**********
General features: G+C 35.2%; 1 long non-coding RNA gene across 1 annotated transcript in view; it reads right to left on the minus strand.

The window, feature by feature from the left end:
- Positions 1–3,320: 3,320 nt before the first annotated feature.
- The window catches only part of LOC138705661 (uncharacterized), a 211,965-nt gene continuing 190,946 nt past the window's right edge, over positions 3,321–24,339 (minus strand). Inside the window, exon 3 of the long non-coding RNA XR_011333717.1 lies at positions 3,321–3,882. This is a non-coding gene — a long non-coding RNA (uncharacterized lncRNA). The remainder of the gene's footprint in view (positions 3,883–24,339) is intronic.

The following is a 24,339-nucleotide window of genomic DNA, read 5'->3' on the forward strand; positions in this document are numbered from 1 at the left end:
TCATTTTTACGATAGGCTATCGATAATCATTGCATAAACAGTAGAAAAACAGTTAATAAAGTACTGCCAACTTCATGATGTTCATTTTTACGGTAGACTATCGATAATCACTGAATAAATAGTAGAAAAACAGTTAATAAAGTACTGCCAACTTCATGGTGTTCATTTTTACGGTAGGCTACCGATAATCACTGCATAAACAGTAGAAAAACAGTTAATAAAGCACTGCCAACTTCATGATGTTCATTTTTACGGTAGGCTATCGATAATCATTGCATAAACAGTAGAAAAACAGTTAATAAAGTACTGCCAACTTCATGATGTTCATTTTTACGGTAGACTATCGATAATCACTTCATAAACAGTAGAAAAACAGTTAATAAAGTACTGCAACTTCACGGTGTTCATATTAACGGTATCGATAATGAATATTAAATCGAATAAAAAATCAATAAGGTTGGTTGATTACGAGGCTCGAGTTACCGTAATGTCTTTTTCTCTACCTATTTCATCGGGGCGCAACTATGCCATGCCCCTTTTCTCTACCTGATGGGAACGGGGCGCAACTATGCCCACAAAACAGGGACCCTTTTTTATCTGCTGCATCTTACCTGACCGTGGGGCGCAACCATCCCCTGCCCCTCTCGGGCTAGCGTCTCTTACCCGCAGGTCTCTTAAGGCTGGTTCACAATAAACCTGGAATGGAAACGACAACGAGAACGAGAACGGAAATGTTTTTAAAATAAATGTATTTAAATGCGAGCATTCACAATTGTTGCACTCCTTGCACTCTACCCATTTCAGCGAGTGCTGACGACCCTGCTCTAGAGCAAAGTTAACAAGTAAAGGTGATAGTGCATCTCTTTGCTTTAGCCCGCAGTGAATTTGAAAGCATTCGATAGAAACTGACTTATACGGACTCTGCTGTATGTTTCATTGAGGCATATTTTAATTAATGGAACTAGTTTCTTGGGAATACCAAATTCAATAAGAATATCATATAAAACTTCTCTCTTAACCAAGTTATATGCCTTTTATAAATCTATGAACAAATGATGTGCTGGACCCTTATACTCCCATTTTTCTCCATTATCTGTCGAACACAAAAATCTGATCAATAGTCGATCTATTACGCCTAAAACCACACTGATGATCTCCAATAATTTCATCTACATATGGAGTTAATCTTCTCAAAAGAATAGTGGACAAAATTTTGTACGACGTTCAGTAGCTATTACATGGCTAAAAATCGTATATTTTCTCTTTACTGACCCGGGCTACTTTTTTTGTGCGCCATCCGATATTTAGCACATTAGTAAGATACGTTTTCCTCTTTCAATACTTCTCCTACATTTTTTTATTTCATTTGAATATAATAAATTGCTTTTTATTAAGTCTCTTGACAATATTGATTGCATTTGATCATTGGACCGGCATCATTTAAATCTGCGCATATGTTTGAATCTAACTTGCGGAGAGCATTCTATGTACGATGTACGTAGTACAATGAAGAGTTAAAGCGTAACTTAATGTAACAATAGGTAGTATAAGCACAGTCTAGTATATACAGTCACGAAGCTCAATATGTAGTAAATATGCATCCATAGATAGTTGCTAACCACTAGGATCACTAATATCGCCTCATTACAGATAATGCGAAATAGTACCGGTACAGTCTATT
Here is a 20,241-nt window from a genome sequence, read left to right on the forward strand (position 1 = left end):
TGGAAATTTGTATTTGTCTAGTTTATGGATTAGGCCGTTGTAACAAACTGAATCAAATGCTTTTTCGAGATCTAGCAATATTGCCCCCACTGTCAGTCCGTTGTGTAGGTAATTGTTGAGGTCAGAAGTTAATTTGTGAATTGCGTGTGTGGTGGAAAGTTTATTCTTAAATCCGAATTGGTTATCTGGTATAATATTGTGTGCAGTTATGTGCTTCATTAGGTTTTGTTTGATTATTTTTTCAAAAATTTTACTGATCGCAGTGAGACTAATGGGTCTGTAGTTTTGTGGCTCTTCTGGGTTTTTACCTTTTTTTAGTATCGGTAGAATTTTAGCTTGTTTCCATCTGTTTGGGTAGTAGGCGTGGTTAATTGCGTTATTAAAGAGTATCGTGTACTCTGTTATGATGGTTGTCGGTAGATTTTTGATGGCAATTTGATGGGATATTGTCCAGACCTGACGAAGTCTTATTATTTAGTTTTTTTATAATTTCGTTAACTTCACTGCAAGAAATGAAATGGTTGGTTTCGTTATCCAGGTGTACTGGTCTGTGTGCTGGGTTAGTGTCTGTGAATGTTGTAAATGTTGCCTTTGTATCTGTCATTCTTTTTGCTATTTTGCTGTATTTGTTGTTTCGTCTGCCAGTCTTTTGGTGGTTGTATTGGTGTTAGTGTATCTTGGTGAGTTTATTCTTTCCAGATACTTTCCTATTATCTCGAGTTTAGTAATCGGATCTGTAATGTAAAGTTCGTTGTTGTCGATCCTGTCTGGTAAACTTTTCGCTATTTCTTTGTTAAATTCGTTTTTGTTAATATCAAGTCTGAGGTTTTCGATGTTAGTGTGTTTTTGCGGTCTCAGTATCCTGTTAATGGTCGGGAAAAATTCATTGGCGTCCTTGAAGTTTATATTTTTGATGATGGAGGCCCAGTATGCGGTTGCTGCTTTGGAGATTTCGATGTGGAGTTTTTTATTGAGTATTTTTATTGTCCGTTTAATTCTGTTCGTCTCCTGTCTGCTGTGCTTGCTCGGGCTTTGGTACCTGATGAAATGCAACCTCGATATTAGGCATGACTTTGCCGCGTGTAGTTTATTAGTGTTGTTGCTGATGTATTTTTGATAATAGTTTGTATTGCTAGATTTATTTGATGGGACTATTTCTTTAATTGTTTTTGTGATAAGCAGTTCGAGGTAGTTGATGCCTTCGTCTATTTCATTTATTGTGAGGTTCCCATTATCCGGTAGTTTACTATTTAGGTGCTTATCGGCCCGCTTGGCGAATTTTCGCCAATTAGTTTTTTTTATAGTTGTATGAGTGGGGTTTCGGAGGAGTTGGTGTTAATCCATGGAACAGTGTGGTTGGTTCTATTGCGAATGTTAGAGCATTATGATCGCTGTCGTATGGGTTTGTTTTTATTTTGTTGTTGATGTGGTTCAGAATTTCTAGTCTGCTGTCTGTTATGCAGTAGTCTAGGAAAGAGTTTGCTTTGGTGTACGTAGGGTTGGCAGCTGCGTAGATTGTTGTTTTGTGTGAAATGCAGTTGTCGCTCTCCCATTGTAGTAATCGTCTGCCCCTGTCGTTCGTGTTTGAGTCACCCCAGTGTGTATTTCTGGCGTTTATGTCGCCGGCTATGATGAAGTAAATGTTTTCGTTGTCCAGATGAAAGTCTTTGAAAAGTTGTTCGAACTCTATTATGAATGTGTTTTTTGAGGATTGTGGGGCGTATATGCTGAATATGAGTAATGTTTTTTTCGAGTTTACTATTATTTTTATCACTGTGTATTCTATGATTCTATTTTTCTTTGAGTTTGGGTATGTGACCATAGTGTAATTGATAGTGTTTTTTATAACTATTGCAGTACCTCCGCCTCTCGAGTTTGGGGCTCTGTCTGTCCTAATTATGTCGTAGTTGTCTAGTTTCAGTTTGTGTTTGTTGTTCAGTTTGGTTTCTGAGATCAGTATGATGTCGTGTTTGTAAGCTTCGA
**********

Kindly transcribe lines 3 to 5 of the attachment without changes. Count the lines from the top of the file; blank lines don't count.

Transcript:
- Positions 1–3,320: 3,320 nt before the first annotated feature.
- The window catches only part of LOC138705661 (uncharacterized), a 211,965-nt gene continuing 190,946 nt past the window's right edge, over positions 3,321–24,339 (minus strand). Inside the window, exon 3 of the long non-coding RNA XR_011333717.1 lies at positions 3,321–3,882. This is a non-coding gene — a long non-coding RNA (uncharacterized lncRNA). The remainder of the gene's footprint in view (positions 3,883–24,339) is intronic.

The following is a 24,339-nucleotide window of genomic DNA, read 5'->3' on the forward strand; positions in this document are numbered from 1 at the left end: